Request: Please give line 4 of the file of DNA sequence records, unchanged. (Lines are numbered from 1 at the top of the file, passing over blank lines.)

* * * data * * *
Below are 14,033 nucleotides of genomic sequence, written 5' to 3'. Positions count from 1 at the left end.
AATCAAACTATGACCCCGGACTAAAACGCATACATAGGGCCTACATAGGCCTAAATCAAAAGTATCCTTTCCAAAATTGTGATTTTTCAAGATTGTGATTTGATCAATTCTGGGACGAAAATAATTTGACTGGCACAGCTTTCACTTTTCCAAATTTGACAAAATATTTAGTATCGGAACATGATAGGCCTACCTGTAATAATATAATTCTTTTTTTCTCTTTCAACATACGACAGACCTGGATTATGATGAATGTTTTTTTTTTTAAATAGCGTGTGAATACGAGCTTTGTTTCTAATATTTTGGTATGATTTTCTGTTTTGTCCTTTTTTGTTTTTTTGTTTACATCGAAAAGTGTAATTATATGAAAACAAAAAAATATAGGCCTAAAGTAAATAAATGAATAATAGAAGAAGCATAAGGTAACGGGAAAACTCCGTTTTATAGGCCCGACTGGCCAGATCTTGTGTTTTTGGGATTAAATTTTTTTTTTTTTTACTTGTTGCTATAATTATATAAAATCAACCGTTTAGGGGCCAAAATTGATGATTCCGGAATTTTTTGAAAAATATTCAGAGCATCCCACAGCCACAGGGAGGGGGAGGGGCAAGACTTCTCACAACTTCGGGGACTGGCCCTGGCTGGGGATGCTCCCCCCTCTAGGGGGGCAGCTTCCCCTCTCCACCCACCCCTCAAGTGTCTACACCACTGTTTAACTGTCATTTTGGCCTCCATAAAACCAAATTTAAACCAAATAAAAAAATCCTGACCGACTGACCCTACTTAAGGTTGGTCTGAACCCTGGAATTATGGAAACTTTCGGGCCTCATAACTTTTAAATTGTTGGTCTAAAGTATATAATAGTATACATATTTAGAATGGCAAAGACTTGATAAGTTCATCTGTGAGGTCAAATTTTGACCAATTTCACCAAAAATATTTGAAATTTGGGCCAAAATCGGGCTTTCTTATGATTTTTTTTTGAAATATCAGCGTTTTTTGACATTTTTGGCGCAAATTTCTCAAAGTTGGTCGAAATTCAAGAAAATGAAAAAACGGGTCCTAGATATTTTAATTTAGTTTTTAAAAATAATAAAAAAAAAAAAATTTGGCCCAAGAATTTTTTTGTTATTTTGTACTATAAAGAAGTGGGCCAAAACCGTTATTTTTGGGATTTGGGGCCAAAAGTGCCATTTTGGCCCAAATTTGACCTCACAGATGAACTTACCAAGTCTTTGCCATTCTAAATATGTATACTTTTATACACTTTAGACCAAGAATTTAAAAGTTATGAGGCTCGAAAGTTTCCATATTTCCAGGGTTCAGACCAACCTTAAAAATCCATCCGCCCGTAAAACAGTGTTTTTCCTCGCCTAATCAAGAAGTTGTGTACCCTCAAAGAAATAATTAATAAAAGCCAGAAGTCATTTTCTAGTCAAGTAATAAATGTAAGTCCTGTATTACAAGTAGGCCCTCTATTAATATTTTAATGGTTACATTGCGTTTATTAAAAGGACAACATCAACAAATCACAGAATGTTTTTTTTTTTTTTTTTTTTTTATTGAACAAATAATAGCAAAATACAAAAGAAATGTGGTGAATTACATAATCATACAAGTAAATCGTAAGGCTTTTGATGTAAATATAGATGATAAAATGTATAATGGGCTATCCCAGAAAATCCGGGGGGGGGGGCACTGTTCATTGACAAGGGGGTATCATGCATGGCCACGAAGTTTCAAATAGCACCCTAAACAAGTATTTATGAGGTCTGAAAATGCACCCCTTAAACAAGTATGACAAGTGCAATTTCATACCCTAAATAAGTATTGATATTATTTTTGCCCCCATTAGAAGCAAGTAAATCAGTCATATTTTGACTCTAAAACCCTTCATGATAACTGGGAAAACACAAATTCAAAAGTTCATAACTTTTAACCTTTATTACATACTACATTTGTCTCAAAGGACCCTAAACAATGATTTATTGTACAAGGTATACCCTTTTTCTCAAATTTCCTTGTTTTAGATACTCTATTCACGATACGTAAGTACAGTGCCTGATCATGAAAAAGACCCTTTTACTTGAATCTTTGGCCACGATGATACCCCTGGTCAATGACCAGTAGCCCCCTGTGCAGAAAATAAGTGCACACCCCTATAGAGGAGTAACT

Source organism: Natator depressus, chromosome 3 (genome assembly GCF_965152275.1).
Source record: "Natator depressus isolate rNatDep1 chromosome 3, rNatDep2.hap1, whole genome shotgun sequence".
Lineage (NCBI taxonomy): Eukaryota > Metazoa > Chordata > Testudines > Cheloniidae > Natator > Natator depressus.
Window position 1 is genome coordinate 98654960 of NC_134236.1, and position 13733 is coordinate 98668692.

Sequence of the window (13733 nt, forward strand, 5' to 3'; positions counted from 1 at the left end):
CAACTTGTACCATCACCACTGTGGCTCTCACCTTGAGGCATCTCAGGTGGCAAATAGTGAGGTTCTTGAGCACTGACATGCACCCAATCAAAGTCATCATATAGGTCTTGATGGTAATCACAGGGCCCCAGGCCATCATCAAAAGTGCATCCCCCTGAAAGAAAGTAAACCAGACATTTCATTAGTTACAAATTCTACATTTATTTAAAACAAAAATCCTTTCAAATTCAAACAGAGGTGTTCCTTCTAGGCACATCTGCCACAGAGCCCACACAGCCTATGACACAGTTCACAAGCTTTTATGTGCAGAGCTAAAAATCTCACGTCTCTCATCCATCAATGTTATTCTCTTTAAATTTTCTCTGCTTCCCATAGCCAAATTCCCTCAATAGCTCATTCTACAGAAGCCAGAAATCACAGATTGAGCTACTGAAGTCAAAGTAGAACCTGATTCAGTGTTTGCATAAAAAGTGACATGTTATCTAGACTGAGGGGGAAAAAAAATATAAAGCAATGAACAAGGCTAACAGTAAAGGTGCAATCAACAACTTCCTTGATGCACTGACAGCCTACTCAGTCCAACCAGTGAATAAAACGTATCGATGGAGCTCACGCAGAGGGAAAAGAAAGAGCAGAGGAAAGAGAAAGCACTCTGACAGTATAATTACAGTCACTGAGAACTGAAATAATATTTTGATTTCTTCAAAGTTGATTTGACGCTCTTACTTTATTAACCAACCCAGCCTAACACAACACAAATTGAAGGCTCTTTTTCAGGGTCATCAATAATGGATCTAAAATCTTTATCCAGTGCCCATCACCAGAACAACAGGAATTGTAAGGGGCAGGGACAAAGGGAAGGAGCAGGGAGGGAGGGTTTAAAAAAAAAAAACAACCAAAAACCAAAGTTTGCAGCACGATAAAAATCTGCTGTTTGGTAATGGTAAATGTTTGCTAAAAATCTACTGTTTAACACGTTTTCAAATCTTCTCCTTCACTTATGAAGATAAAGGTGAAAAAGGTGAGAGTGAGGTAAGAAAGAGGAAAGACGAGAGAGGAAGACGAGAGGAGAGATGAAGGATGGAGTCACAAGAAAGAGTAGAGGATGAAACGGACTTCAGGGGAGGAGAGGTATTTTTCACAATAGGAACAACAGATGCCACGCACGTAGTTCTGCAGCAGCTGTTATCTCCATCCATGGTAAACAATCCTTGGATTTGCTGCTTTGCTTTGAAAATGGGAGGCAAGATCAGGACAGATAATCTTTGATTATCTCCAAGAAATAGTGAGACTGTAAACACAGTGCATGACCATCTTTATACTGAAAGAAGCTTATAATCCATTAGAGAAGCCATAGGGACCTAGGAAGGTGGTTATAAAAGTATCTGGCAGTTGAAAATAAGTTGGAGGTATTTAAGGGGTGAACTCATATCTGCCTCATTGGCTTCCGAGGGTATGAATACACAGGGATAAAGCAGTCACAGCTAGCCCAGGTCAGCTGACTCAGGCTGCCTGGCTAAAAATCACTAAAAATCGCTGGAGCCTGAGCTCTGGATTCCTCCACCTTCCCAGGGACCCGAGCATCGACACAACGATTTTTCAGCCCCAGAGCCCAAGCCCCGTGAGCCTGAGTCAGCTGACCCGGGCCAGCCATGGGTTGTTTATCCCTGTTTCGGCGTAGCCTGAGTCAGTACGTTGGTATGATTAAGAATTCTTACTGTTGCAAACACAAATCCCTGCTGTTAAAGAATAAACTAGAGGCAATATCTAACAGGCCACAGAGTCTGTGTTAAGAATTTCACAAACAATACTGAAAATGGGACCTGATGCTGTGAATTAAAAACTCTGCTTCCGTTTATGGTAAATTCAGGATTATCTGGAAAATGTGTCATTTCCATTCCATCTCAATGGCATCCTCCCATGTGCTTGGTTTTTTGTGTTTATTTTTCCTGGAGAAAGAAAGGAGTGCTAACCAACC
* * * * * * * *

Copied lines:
Source record: "Natator depressus isolate rNatDep1 chromosome 3, rNatDep2.hap1, whole genome shotgun sequence".